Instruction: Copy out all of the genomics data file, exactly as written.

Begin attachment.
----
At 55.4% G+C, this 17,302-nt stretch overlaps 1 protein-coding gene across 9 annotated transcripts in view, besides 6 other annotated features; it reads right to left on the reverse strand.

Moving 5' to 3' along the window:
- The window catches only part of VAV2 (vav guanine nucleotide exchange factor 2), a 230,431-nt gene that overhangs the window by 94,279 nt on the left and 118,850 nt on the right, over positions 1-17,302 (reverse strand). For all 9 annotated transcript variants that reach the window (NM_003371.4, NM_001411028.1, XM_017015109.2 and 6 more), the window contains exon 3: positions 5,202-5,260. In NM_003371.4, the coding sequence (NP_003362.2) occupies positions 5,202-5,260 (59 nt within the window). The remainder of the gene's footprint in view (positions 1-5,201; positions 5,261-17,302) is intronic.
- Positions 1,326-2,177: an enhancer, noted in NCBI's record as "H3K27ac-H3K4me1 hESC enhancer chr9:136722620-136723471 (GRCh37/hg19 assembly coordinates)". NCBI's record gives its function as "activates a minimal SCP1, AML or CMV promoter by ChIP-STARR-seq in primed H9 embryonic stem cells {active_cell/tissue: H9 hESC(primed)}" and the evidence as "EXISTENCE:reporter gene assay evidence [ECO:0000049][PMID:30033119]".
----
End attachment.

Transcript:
At 55.4% G+C, this 17,302-nt stretch overlaps 1 protein-coding gene across 9 annotated transcripts in view, besides 6 other annotated features; it reads right to left on the reverse strand.

Moving 5' to 3' along the window:
- The window catches only part of VAV2 (vav guanine nucleotide exchange factor 2), a 230,431-nt gene that overhangs the window by 94,279 nt on the left and 118,850 nt on the right, over positions 1-17,302 (reverse strand). For all 9 annotated transcript variants that reach the window (NM_003371.4, NM_001411028.1, XM_017015109.2 and 6 more), the window contains exon 3: positions 5,202-5,260. In NM_003371.4, the coding sequence (NP_003362.2) occupies positions 5,202-5,260 (59 nt within the window). The remainder of the gene's footprint in view (positions 1-5,201; positions 5,261-17,302) is intronic.
- Positions 1,326-2,177: an enhancer, noted in NCBI's record as "H3K27ac-H3K4me1 hESC enhancer chr9:136722620-136723471 (GRCh37/hg19 assembly coordinates)". NCBI's record gives its function as "activates a minimal SCP1, AML or CMV promoter by ChIP-STARR-seq in primed H9 embryonic stem cells {active_cell/tissue: H9 hESC(primed)}" and the evidence as "EXISTENCE:reporter gene assay evidence [ECO:0000049][PMID:30033119]".